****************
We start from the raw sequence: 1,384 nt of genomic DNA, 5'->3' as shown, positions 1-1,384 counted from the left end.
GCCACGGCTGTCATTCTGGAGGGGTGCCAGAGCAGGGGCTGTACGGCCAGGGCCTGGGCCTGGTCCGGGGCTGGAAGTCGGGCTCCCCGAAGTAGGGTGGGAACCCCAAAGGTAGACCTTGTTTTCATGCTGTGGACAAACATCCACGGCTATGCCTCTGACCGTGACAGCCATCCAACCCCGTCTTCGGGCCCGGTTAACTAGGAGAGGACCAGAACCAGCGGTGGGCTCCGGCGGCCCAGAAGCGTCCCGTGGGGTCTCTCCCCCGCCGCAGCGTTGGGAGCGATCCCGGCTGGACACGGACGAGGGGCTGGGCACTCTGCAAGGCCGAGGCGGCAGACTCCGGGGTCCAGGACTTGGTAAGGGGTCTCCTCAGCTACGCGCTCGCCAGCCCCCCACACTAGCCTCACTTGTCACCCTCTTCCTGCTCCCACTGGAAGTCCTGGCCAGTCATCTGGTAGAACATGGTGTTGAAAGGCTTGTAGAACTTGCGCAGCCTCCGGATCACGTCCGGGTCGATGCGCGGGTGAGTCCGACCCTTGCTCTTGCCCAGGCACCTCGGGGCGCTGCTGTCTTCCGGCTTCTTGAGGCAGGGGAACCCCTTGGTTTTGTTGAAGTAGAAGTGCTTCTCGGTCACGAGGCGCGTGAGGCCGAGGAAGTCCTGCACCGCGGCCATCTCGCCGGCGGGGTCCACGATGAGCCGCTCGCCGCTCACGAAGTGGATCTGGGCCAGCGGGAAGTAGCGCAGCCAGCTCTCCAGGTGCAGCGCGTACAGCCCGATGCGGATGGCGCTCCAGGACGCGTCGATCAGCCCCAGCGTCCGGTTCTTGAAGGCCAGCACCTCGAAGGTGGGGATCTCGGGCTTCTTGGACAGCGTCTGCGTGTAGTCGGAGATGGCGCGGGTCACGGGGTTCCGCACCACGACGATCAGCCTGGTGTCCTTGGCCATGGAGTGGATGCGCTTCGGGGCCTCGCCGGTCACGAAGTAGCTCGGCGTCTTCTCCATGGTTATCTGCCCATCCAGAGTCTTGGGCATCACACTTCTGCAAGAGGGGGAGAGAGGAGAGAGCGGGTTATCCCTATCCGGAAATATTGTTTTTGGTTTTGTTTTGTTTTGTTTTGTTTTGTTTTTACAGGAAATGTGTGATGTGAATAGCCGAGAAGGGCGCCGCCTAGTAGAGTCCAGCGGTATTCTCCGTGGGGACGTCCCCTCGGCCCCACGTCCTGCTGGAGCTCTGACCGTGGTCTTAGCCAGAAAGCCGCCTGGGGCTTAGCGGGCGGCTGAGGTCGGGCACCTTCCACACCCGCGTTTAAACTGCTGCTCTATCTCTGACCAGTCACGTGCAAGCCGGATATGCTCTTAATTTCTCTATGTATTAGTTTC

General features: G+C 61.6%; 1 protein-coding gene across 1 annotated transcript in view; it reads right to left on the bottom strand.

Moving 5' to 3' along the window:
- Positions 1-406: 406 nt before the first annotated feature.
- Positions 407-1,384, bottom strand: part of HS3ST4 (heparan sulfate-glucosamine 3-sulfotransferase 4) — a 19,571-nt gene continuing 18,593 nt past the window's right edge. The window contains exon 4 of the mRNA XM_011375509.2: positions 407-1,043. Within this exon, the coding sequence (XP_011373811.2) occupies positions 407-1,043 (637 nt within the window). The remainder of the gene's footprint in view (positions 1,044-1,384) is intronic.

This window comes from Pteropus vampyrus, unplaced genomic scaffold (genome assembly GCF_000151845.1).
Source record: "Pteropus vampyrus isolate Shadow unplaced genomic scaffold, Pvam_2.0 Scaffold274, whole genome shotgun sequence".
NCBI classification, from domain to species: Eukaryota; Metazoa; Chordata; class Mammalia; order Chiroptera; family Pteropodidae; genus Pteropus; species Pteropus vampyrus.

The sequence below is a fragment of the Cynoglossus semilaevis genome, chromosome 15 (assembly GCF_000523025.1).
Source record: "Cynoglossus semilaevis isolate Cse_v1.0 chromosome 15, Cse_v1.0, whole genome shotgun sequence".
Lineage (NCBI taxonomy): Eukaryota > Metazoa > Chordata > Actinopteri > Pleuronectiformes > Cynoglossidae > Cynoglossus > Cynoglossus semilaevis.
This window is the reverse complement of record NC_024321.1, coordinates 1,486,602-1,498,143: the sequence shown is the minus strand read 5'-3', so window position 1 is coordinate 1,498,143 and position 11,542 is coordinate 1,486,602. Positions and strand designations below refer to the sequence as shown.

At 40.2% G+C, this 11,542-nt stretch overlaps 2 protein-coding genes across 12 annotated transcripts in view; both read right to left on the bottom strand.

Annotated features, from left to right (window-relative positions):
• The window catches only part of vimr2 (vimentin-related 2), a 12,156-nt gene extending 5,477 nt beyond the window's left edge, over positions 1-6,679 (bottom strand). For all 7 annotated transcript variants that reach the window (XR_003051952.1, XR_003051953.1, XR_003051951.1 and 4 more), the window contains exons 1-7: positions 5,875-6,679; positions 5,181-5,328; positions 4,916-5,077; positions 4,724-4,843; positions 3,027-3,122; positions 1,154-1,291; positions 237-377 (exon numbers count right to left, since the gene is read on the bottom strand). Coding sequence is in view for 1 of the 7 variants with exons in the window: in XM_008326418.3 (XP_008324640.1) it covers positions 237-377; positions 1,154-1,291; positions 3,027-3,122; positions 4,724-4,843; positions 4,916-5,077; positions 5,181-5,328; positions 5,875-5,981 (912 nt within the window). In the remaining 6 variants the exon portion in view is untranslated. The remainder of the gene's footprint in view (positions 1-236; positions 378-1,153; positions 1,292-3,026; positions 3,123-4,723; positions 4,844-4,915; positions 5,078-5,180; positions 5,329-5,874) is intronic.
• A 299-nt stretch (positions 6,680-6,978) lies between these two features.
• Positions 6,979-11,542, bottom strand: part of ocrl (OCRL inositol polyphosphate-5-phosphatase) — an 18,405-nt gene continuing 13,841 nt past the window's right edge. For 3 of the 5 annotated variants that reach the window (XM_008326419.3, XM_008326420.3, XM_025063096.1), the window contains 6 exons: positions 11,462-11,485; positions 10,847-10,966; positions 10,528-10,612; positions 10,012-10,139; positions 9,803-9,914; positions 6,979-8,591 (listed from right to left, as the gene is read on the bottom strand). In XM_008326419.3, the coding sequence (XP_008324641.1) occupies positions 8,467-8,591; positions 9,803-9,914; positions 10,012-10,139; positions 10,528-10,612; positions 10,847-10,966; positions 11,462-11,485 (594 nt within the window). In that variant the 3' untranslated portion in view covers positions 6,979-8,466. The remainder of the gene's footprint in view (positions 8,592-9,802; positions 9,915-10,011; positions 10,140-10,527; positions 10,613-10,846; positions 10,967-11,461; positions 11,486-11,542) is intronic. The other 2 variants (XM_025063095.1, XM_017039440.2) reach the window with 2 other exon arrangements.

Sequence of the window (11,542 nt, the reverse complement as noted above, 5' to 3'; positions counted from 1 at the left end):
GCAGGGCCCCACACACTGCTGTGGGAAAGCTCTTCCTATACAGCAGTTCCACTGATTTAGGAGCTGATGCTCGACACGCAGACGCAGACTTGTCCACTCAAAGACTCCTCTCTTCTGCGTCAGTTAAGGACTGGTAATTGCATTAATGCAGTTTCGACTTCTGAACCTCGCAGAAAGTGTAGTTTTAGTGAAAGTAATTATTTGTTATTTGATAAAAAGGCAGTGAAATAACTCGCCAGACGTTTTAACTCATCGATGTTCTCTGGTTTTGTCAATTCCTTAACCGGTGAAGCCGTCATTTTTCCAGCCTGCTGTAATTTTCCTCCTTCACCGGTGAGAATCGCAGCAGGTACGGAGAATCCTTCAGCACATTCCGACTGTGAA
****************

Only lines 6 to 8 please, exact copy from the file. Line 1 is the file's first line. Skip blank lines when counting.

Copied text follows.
- Positions 407-1,384, bottom strand: part of HS3ST4 (heparan sulfate-glucosamine 3-sulfotransferase 4) — a 19,571-nt gene continuing 18,593 nt past the window's right edge. The window contains exon 4 of the mRNA XM_011375509.2: positions 407-1,043. Within this exon, the coding sequence (XP_011373811.2) occupies positions 407-1,043 (637 nt within the window). The remainder of the gene's footprint in view (positions 1,044-1,384) is intronic.

This window comes from Pteropus vampyrus, unplaced genomic scaffold (genome assembly GCF_000151845.1).
Source record: "Pteropus vampyrus isolate Shadow unplaced genomic scaffold, Pvam_2.0 Scaffold274, whole genome shotgun sequence".